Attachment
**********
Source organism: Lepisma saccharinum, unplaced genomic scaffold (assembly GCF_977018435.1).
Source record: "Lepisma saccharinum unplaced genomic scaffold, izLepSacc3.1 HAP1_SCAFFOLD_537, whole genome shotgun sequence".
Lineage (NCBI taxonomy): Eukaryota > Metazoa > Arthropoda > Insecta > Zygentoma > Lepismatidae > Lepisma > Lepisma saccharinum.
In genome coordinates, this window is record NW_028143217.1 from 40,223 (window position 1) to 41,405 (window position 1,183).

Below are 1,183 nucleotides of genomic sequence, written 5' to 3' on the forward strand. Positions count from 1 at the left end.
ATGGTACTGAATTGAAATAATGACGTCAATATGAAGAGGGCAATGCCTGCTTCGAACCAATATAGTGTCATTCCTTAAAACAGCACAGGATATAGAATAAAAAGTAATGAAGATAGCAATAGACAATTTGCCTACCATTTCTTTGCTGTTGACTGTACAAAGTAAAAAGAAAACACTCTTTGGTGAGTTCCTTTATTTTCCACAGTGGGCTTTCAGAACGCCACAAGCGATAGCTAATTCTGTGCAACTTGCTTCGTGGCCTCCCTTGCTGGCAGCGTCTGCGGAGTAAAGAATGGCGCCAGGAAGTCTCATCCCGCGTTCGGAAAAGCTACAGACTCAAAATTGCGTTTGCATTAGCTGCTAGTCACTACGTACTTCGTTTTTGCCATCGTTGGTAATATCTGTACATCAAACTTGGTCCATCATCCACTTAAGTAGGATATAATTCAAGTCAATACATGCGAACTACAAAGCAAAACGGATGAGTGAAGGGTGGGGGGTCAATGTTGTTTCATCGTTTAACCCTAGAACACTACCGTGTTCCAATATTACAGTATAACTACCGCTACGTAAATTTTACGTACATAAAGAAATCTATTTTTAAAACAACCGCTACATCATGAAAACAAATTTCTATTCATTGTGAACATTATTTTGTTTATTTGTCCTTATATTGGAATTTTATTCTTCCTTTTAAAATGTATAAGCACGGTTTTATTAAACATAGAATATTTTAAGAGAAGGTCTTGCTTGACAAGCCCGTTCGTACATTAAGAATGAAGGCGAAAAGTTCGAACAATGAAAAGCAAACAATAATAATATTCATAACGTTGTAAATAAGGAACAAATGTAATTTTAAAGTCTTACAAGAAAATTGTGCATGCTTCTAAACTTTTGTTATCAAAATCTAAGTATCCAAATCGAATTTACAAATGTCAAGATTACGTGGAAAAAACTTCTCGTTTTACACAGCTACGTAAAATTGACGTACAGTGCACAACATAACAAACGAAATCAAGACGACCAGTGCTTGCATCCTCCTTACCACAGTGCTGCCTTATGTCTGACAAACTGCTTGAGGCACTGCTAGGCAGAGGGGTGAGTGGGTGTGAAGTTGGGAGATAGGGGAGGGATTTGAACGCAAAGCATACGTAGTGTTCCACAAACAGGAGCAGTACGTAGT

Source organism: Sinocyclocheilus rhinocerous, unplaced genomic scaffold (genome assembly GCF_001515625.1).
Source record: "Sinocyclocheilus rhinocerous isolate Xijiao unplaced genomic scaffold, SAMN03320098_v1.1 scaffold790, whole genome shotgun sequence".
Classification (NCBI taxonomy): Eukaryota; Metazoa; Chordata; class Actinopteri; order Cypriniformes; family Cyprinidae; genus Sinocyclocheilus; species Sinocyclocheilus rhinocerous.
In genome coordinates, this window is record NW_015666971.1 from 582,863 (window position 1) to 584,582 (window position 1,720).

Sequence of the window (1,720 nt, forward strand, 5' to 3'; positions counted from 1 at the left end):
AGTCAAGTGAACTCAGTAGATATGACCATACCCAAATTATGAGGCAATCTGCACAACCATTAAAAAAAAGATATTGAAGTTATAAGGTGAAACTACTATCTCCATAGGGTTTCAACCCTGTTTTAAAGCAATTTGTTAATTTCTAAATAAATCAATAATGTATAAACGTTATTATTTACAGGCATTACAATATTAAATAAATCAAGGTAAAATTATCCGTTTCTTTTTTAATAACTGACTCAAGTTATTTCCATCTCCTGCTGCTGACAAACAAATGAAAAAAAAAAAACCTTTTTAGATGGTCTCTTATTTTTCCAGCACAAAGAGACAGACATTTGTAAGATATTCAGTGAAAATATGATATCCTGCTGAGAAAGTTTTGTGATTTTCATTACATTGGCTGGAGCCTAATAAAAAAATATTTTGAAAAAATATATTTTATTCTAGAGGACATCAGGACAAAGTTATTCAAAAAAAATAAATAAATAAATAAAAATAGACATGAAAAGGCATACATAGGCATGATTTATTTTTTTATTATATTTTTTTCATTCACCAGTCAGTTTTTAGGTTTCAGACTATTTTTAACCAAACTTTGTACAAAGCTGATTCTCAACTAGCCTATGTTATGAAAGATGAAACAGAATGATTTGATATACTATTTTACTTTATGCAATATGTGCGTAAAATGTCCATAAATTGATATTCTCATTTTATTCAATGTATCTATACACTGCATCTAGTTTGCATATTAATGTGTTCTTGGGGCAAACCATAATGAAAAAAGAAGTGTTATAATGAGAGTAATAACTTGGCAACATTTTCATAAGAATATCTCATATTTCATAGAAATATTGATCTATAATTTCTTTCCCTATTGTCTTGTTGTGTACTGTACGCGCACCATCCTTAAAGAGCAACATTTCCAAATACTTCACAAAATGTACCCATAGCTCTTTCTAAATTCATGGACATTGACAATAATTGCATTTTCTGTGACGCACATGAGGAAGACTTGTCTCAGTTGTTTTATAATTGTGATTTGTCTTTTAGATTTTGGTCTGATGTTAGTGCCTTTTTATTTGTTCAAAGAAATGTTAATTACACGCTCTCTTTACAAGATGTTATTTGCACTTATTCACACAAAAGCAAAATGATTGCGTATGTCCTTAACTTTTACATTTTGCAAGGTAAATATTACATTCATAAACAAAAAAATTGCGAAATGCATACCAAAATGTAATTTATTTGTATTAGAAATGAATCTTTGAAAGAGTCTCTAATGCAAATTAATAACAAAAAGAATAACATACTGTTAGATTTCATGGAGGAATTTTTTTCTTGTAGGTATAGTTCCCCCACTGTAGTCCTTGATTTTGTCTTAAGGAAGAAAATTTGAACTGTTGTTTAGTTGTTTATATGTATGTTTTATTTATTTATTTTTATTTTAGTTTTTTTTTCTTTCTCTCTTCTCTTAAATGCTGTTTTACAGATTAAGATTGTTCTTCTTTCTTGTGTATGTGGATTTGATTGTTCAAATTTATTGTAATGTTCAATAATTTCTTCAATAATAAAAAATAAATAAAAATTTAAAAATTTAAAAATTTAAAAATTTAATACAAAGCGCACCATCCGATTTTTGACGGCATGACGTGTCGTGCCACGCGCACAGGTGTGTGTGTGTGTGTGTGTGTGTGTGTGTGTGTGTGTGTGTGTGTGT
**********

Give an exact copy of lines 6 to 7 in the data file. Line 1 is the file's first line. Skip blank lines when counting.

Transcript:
ATGGTACTGAATTGAAATAATGACGTCAATATGAAGAGGGCAATGCCTGCTTCGAACCAATATAGTGTCATTCCTTAAAACAGCACAGGATATAGAATAAAAAGTAATGAAGATAGCAATAGACAATTTGCCTACCATTTCTTTGCTGTTGACTGTACAAAGTAAAAAGAAAACACTCTTTGGTGAGTTCCTTTATTTTCCACAGTGGGCTTTCAGAACGCCACAAGCGATAGCTAATTCTGTGCAACTTGCTTCGTGGCCTCCCTTGCTGGCAGCGTCTGCGGAGTAAAGAATGGCGCCAGGAAGTCTCATCCCGCGTTCGGAAAAGCTACAGACTCAAAATTGCGTTTGCATTAGCTGCTAGTCACTACGTACTTCGTTTTTGCCATCGTTGGTAATATCTGTACATCAAACTTGGTCCATCATCCACTTAAGTAGGATATAATTCAAGTCAATACATGCGAACTACAAAGCAAAACGGATGAGTGAAGGGTGGGGGGTCAATGTTGTTTCATCGTTTAACCCTAGAACACTACCGTGTTCCAATATTACAGTATAACTACCGCTACGTAAATTTTACGTACATAAAGAAATCTATTTTTAAAACAACCGCTACATCATGAAAACAAATTTCTATTCATTGTGAACATTATTTTGTTTATTTGTCCTTATATTGGAATTTTATTCTTCCTTTTAAAATGTATAAGCACGGTTTTATTAAACATAGAATATTTTAAGAGAAGGTCTTGCTTGACAAGCCCGTTCGTACATTAAGAATGAAGGCGAAAAGTTCGAACAATGAAAAGCAAACAATAATAATATTCATAACGTTGTAAATAAGGAACAAATGTAATTTTAAAGTCTTACAAGAAAATTGTGCATGCTTCTAAACTTTTGTTATCAAAATCTAAGTATCCAAATCGAATTTACAAATGTCAAGATTACGTGGAAAAAACTTCTCGTTTTACACAGCTACGTAAAATTGACGTACAGTGCACAACATAACAAACGAAATCAAGACGACCAGTGCTTGCATCCTCCTTACCACAGTGCTGCCTTATGTCTGACAAACTGCTTGAGGCACTGCTAGGCAGAGGGGTGAGTGGGTGTGAAGTTGGGAGATAGGGGAGGGATTTGAACGCAAAGCATACGTAGTGTTCCACAAACAGGAGCAGTACGTAGT

Source organism: Sinocyclocheilus rhinocerous, unplaced genomic scaffold (genome assembly GCF_001515625.1).